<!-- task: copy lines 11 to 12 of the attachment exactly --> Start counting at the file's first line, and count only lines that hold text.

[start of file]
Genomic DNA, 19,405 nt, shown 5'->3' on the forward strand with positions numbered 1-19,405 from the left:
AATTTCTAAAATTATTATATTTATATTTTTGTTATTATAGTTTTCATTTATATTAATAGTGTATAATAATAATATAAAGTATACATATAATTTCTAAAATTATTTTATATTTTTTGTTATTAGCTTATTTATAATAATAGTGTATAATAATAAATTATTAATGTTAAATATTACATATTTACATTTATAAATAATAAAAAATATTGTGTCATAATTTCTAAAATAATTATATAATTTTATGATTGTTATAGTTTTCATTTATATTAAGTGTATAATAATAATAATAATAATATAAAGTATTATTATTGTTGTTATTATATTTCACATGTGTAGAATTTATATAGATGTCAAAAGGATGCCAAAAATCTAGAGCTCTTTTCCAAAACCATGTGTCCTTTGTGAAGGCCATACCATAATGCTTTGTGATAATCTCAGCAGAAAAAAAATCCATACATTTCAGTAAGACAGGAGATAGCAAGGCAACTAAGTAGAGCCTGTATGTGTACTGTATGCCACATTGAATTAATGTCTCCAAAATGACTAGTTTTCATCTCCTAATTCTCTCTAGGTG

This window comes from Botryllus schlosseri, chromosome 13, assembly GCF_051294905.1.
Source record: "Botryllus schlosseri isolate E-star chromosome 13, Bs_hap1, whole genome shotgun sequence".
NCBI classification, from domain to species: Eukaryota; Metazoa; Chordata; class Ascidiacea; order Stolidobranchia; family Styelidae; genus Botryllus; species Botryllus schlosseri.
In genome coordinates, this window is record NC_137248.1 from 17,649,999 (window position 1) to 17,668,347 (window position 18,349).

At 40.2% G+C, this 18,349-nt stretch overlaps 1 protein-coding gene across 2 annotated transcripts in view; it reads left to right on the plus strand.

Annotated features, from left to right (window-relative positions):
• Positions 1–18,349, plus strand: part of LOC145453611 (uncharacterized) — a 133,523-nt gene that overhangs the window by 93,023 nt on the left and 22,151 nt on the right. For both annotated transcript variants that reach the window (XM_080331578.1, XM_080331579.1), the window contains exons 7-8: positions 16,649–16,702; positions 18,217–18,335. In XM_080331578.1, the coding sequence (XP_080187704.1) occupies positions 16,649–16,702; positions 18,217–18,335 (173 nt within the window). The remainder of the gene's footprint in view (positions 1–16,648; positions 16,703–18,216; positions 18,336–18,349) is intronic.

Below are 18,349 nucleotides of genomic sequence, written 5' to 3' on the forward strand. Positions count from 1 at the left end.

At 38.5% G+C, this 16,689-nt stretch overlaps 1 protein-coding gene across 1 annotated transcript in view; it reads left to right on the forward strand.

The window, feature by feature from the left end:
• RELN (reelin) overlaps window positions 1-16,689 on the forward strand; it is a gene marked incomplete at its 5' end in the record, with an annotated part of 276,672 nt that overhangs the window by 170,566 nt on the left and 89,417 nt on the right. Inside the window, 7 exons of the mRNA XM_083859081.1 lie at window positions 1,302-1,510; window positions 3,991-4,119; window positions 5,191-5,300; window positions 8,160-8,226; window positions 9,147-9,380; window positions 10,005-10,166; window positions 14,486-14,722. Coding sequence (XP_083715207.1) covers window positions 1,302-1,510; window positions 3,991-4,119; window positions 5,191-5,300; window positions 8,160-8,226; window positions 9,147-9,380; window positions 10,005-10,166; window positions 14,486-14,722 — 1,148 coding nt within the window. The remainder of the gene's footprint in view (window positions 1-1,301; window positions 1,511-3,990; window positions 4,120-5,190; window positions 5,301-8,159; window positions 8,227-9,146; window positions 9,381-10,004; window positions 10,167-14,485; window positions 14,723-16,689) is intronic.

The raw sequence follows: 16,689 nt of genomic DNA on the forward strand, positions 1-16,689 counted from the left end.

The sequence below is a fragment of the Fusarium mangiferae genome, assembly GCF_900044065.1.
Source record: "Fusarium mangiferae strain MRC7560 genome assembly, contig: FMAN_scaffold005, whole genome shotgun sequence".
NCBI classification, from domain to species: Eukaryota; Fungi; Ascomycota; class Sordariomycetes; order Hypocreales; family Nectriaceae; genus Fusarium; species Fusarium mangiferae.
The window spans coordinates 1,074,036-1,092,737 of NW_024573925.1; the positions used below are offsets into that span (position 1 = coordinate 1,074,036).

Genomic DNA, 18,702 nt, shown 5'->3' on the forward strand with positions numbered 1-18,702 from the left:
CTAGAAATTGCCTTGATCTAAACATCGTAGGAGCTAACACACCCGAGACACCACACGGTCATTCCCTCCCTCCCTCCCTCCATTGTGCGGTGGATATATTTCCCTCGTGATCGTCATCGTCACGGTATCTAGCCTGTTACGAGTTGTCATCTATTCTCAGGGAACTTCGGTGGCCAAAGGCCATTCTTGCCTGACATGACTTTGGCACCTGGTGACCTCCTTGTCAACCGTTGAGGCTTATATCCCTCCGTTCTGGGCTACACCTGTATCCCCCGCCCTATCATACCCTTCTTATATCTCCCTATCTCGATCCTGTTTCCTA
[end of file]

At 38.5% G+C, this 16,689-nt stretch overlaps 1 protein-coding gene across 1 annotated transcript in view; it reads left to right on the forward strand.

The window, feature by feature from the left end: